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B.S. Degree in Engineering Technology

Technology affects many aspects of our daily lives, and the majority of us take it for granted. However, the quality of life we enjoy is a direct result of efficient and highly developed technical goods, services and products. There is an ever-increasing demand for talented individuals in this high-growth field. Are you one of them?

As a student in the Engineering Technology program, you'll learn to apply engineering and scientific concepts to manufacturing-related industries. A broad technical core stresses applied laboratory experiences. Your theoretical education is based in the practical experiences of your professors, all of whom have industrial experience in their specialized fields. The strong professional studies area provides you with the foundations you need for a future management career track.

The Engineering Technology program began at UW-Stout in the late 1950s. Through the years, the program has kept current with the needs of industry by way of strong external advisory groups, as well as graduate and employer surveys. In 2001 the program name was changed from Industrial Technology to Engineering Technology to better identify the skills held by graduates.

Preparing For UW-Stout

Because the Engineering Technology program requires college calculus, we encourage you to take as many math courses in high school as possible. Students with lesser math background may have to take preparatory classes to reach the calculus competency level. Additional courses in English, science and communications are also highly recommended. If you have a particular concentration in mind, then technical courses in that area would be valuable before attending UW-Stout.

Starting Out

Course work for the major is a balance of:
  • General education (common to all degree programs)
  • Major studies (similar to other technical programs)
  • Concentrations (unique to the area of focus within the program)

Each portion of the program provides you with sufficient general educational breadth and technical depth to become a successful professional in this field.
The first four semesters involve course work in the general and major studies areas. During your first semester, the Introduction to Engineering Technology course provides an overview of the concentrations, program activities and typical employment expectations. At the end of this course, you will be asked to select a concentration and will then be assigned a faculty adviser familiar with your concentration.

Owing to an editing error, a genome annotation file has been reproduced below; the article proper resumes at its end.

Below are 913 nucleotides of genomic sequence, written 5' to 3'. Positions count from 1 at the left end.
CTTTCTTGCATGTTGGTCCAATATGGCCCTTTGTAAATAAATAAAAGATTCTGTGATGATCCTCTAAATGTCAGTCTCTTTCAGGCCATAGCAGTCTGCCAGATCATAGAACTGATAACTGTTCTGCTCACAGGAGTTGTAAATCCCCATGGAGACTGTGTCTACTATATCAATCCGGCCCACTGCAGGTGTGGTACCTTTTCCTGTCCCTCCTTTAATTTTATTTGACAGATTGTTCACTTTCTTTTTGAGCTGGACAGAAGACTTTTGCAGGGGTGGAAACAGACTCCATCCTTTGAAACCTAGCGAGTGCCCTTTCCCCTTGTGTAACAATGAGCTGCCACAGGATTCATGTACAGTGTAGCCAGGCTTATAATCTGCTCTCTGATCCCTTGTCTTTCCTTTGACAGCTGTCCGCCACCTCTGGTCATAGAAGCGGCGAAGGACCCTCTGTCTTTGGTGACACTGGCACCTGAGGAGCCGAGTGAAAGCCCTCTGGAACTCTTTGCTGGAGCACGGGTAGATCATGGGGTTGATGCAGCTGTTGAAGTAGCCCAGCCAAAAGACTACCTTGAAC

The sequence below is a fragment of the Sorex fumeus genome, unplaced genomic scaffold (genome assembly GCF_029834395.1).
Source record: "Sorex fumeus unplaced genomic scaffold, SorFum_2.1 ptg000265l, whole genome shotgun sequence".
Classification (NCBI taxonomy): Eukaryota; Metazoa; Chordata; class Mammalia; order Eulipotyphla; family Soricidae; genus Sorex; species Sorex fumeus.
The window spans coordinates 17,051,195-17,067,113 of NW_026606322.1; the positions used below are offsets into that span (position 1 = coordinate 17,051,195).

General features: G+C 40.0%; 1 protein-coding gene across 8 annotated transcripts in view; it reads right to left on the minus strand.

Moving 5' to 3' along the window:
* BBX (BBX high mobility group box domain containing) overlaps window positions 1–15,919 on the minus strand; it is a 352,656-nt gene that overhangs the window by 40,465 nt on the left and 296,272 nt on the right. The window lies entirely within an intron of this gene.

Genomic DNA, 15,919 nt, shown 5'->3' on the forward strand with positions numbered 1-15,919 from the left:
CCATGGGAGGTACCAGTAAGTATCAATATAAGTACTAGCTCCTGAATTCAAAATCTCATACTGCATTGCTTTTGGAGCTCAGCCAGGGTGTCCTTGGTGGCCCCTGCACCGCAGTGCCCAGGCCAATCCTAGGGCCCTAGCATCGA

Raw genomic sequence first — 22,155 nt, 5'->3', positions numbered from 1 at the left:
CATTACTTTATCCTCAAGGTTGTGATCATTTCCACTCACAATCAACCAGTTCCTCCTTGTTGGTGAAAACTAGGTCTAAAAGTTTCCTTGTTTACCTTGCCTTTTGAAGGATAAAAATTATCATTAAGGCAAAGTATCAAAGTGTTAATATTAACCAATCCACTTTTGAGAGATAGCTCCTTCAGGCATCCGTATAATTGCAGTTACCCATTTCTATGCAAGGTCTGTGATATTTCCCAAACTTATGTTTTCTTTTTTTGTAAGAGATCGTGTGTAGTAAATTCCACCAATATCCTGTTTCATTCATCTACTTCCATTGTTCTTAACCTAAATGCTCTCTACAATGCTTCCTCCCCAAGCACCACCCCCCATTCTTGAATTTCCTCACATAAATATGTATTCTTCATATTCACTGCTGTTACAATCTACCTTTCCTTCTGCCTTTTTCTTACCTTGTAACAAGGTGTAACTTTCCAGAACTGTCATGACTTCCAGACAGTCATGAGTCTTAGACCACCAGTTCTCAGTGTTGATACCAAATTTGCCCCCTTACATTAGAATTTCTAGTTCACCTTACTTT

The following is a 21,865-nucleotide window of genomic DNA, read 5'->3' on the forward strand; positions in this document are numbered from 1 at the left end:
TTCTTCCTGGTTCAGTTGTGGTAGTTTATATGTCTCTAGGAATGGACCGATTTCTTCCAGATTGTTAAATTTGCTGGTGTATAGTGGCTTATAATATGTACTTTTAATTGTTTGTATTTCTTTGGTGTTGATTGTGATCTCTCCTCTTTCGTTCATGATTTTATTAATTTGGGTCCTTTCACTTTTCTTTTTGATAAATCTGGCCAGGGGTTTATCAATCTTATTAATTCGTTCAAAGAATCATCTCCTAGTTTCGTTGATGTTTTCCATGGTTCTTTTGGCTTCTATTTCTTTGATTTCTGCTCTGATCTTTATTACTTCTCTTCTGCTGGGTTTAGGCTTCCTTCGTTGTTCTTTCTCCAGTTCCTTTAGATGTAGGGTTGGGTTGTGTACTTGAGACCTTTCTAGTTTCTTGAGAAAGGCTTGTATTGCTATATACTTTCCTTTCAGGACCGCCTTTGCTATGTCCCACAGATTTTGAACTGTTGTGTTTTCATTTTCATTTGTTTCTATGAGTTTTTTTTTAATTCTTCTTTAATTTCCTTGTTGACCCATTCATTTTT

As You Progress

Industry trends show an increasing demand for graduates who are not only technically competent, but who can also function well in corporate and team environments. Interpersonal relations, communication skills, diversity issues and supervisory concepts are stressed and, when possible, integrated with the technical content. During your last four semesters, the emphasis will shift to more professional studies and concentration courses.

A co-op or field experience is strongly recommended, but not required. Usually students will fit this in during the summer or a summer/fall experience (preferred). A number of student organizations provide you with additional professional and technical experience and the opportunity to develop your leadership skills and industrial contacts.

UW-Stout's reputation with industry has been built on the outstanding performance of previous graduates, who not only creatively solve problems analytically, but who are also skilled in the materials, processes, systems, and technologies of design, development and production. This program will continue to provide industry with highly qualified technical professionals.

Entry Positions

Program graduates are in demand by industry, and have received some of the highest starting salaries of all UW-Stout graduates.

Program concentrations tend to provide a focus or primary area for future employment. However, industry is so diverse, yet technically interrelated, that it is common for graduates to use their area of specialty in a wide range of job titles, in order to develop products and services. Entry-level positions involve technical activities, usually in a team environment, and perhaps with limited supervisory functions. The general and professional studies, along with work experience and continuing education, will provide you with the basis for future growth in the areas of technical responsibility and/or management options.

The 2012–13 employment summary reports that 98 percent of program graduates were employed. Starting salaries ranged from $30,000 to $73,000, and the average was $50,000.

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